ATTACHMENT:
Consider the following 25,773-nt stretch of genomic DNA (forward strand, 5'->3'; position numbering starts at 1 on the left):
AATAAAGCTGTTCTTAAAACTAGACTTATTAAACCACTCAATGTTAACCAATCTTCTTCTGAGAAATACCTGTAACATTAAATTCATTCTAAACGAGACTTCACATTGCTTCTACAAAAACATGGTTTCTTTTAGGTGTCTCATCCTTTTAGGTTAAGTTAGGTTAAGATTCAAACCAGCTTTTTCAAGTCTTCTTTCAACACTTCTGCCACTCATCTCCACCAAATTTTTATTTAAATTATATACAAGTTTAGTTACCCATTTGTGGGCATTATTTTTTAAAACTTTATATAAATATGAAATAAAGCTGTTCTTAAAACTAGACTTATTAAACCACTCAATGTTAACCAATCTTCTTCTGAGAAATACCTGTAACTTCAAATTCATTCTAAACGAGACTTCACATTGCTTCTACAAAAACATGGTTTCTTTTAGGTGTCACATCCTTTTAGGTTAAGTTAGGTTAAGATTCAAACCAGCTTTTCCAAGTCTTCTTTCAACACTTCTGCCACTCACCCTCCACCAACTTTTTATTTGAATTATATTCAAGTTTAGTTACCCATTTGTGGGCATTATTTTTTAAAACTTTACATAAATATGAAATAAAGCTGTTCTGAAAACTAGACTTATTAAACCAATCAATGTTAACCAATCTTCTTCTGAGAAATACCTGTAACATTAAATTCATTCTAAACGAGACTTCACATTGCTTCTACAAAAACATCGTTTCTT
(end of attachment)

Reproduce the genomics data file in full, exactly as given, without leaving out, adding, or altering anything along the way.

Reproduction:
Consider the following 25,773-nt stretch of genomic DNA (forward strand, 5'->3'; position numbering starts at 1 on the left):
AATAAAGCTGTTCTTAAAACTAGACTTATTAAACCACTCAATGTTAACCAATCTTCTTCTGAGAAATACCTGTAACATTAAATTCATTCTAAACGAGACTTCACATTGCTTCTACAAAAACATGGTTTCTTTTAGGTGTCTCATCCTTTTAGGTTAAGTTAGGTTAAGATTCAAACCAGCTTTTTCAAGTCTTCTTTCAACACTTCTGCCACTCATCTCCACCAAATTTTTATTTAAATTATATACAAGTTTAGTTACCCATTTGTGGGCATTATTTTTTAAAACTTTATATAAATATGAAATAAAGCTGTTCTTAAAACTAGACTTATTAAACCACTCAATGTTAACCAATCTTCTTCTGAGAAATACCTGTAACTTCAAATTCATTCTAAACGAGACTTCACATTGCTTCTACAAAAACATGGTTTCTTTTAGGTGTCACATCCTTTTAGGTTAAGTTAGGTTAAGATTCAAACCAGCTTTTCCAAGTCTTCTTTCAACACTTCTGCCACTCACCCTCCACCAACTTTTTATTTGAATTATATTCAAGTTTAGTTACCCATTTGTGGGCATTATTTTTTAAAACTTTACATAAATATGAAATAAAGCTGTTCTGAAAACTAGACTTATTAAACCAATCAATGTTAACCAATCTTCTTCTGAGAAATACCTGTAACATTAAATTCATTCTAAACGAGACTTCACATTGCTTCTACAAAAACATCGTTTCTT